There is this hierarchy of genres in literature. From most to least prestige and renown, it goes:
Prose - Poetry - Drama - Essay - Graphic Literature (graphic novels, graphic poetry...)
When most people use the word "literature" on a prototypical level, excluding the other literary genres (at the subordinate level of vertical polysemy), they are always referring to prose, the dominant genre since the Victorian era. The other genres have been underrated ever since.
But the boundaries are not clear-cut. A story can be told in any of these five ways, actually. A nice style exercise would be to retell a short, familiar story (Red Riding Hood, Goldilocks, the Princess and the Pea...) in all five genres, Five Obstructions style.
Then there are the works that are liminal. Is Beowulf, or the Homeric epics, prose or poetry? Originally it was narrative poetry, bridging this gap, but most translations are literal, prosified. Closer to prose.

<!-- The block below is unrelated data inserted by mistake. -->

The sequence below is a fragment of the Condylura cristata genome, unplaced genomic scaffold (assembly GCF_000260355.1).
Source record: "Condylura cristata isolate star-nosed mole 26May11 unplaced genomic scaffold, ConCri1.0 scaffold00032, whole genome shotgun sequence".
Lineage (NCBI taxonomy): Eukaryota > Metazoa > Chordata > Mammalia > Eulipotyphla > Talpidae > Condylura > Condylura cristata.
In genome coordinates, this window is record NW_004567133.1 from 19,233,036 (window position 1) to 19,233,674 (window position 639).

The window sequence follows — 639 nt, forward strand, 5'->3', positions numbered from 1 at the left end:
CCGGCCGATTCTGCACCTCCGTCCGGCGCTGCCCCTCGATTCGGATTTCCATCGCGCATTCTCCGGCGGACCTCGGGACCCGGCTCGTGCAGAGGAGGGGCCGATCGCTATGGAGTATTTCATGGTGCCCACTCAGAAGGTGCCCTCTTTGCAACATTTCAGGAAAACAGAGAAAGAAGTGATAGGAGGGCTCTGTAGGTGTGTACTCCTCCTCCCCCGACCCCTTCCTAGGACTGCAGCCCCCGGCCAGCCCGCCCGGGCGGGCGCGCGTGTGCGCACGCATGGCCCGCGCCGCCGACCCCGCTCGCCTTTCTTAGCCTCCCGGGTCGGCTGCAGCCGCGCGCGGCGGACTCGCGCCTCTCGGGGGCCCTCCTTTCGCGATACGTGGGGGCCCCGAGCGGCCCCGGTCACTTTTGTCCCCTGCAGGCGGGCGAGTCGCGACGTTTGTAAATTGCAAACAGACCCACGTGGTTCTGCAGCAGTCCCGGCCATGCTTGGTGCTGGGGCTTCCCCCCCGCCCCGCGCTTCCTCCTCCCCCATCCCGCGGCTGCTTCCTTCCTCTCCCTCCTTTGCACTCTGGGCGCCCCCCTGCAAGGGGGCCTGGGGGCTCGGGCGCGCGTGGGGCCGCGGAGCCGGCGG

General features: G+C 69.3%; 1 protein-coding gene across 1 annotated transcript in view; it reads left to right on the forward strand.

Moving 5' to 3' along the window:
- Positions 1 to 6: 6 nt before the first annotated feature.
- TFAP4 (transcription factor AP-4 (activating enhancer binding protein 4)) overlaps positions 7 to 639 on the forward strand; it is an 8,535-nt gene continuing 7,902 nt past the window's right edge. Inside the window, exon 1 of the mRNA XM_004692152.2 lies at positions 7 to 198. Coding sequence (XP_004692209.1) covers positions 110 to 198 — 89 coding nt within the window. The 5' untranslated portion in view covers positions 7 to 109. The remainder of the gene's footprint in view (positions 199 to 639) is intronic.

Are Lemony narrators' digressions prose or essay? There's another case of genre liminality. Don Quixote's speech of academic vs. military life, for instance... is Cervantes, through his hidalgo, giving us a snippet of essay in the middle of the prose or is it just a soliloquy in the prose world?
When we've got Hamlet, or Iago, giving us a soliloquy on human nature (whether on page, stage, or screen)... is it drama or essay (or poetry, if it's in pentameter)?
Is The Invention of Hugo Cabret a prose or a graphic novel?
Genres in literature will intersect and have fuzzy boundaries, in these cases. It's these points where boundaries blur that make literature have part of its allure for me.